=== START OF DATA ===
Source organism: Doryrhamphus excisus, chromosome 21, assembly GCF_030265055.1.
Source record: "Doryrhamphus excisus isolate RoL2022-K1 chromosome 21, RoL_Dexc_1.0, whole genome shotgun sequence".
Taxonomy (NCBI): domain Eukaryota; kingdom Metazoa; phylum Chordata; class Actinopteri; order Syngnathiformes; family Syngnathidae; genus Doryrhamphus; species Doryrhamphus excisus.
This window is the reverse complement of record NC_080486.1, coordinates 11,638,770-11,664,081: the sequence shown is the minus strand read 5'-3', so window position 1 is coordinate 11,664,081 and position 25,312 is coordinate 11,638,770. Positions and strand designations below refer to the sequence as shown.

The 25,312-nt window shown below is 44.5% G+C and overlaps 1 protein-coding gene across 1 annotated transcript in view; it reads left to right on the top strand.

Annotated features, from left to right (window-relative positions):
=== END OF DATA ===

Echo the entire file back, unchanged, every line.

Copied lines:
Source organism: Doryrhamphus excisus, chromosome 21, assembly GCF_030265055.1.
Source record: "Doryrhamphus excisus isolate RoL2022-K1 chromosome 21, RoL_Dexc_1.0, whole genome shotgun sequence".
Taxonomy (NCBI): domain Eukaryota; kingdom Metazoa; phylum Chordata; class Actinopteri; order Syngnathiformes; family Syngnathidae; genus Doryrhamphus; species Doryrhamphus excisus.
This window is the reverse complement of record NC_080486.1, coordinates 11,638,770-11,664,081: the sequence shown is the minus strand read 5'-3', so window position 1 is coordinate 11,664,081 and position 25,312 is coordinate 11,638,770. Positions and strand designations below refer to the sequence as shown.

The 25,312-nt window shown below is 44.5% G+C and overlaps 1 protein-coding gene across 1 annotated transcript in view; it reads left to right on the top strand.

Annotated features, from left to right (window-relative positions):